I read with interest the story of Bryon Martin, who was arrested in Spain and spent time in prison for smuggling drugs (“The scam of a lifetime,” Maine Sunday Telegram, Page A1, Aug. 7).

According to the article, Martin was scammed by someone posing as a pretty young artist – whom he met online while temporarily living with his adult daughter in Somerset County – into unwittingly attempting to deliver 2 kilograms of cocaine to an unknown source.

He was consequently arrested and served 11 months behind bars before being released through the efforts of U.S. Sen. Susan Collins, head of the Special Committee on Aging, and Secretary of State John Kerry.

The scheme that targeted the 77-year-old Martin resulted in his incarceration. However, less serious scams in the United States are costing the elderly millions of dollars.


As an 88-year-old senior citizen, I am constantly bombarded with junk mail from companies that promise everything from relief from prostate problems to pills that will end your worst pains forever. In the past year, I have received over 500 magazines and pamphlets that are pushing their products.

Their outrageous claims are endless: cures for back pain, blood pressure, joint pain, sleep problems, fibromyalgia, bladder trouble, heart attack, stroke and – neither last nor least – flagging sex drive. These are but some of the ailments that can be ameliorated, according to the claims of a variety of companies.

The propaganda expressed in the pamphlets and magazines is hard for the gullible to ignore. For example, “The Amazing Prostate Secret” will expound on the ground-breaking improvements of their product.

“Want to have a great love life at 60, 70, and even 80? Fixing your prostate problems can give your libido a huge boost regardless of age. Remember our no-nonsense guarantee; it works for you or it’s free! No more night-time urination; no more dribbling, leaking or dripping; sleep once more like a baby.” And on and on and on.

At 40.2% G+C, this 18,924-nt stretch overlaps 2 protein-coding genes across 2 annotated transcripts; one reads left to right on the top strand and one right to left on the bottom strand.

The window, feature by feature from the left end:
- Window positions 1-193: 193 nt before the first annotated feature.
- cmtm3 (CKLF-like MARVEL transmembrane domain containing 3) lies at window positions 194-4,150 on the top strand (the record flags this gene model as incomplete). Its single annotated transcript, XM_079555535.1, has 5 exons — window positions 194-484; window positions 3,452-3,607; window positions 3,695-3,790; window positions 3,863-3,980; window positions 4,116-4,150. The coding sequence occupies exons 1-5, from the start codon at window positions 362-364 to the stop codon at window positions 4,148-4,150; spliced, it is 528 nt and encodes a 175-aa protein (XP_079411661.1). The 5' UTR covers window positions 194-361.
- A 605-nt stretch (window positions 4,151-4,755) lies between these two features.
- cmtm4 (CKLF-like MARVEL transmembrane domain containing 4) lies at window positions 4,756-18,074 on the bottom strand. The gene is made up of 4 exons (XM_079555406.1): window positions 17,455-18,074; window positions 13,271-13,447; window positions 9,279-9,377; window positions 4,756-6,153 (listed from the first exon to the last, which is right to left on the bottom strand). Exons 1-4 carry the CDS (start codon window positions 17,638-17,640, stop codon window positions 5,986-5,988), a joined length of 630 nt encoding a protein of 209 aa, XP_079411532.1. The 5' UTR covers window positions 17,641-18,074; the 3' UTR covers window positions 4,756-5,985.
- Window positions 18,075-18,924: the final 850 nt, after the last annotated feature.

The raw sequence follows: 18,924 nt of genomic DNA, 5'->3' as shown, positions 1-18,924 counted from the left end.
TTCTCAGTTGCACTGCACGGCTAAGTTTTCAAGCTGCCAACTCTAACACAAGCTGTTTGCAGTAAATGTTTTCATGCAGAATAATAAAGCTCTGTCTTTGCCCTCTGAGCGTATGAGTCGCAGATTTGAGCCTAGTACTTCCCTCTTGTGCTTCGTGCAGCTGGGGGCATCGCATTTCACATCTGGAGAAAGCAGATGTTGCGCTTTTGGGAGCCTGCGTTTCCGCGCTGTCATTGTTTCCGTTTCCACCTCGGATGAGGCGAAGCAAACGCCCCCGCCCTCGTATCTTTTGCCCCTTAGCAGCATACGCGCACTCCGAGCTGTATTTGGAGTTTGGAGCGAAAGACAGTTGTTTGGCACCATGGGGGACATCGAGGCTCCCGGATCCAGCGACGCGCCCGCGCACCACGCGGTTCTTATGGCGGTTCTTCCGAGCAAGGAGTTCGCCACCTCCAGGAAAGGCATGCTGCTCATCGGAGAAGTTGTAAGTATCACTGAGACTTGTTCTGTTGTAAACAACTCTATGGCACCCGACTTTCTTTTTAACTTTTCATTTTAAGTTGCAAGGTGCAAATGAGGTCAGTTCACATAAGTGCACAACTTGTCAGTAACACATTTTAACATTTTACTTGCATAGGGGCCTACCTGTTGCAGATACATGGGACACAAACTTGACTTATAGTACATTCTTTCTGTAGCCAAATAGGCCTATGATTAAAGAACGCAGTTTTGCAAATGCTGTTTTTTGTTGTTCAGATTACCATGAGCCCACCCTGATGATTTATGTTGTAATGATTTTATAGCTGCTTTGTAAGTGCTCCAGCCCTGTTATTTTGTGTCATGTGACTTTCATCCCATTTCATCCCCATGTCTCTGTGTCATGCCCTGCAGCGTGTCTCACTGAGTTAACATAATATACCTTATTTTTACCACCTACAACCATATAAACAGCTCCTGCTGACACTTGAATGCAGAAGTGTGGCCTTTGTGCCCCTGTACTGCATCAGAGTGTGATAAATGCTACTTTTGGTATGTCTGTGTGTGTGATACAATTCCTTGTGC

Another magazine extols the benefits of taking its pain pills: Patients with the worst pain imaginable found relief in under an hour.

A purported medical doctor tells the story of Mrs. R.N. of Florida, who was in pain all the time. Mrs. R.N. was brought to the doctor’s office in a wheelchair because walking was too difficult. She needed handfuls of pills every day to dull the pain, and took sleeping pills at night.

But after three weeks of taking “the magic pill,” she was out of her wheelchair and sleeping the entire night without sleeping pills. She was jubilant.

Testimonials such as these are found in every magazine I have seen.

Recently, I decided to scam the scammers. I was determined to see if any of these claims were true. After all, I had nothing to lose; all the companies promised a 100 percent money-back guarantee: “If you are not thrilled for any reason, you can return the product for a full refund – even empty bottles – within 90 days. No questions asked!”


In all honesty, I should confess to being of sound mind and in fairly good health, aside from a few aches and pains and the inability to get a good night’s sleep. After receiving a number of “panacea” pills from companies that promoted their products, I put them to the test.

Unfortunately – with the exception of the colon helper – there was no empirical evidence of changes in my condition. Subsequently, I wrote the companies for a full refund, and with two exceptions, I was fully refunded, minus shipping and handling fees.

Although I credit most of the companies for honoring their guarantees, I should ask: How many elderly citizens will take the time and effort to get a refund if the product does not help their condition?

In my situation, I was obliged to write my refund requests as soon as I received the product and then post the return request on my bulletin board in order to recall when the guarantee would expire.

In spite of the many company claims for their products, all of them include the following disclaimer: “These statements have not been evaluated by the Food and Drug Administration. This product is not intended to diagnose, treat, cure or prevent any disease.”

I hope that Sen. Collins, in her capacity as head of the Special Committee on Aging, will take steps to protect the citizens of our state from companies that prey on the elderly. And, oh, while you’re at it, Senator, I’m sure senior constituents would appreciate your looking into the outrageous costs of some prescriptions perpetrated by the pharmaceutical companies.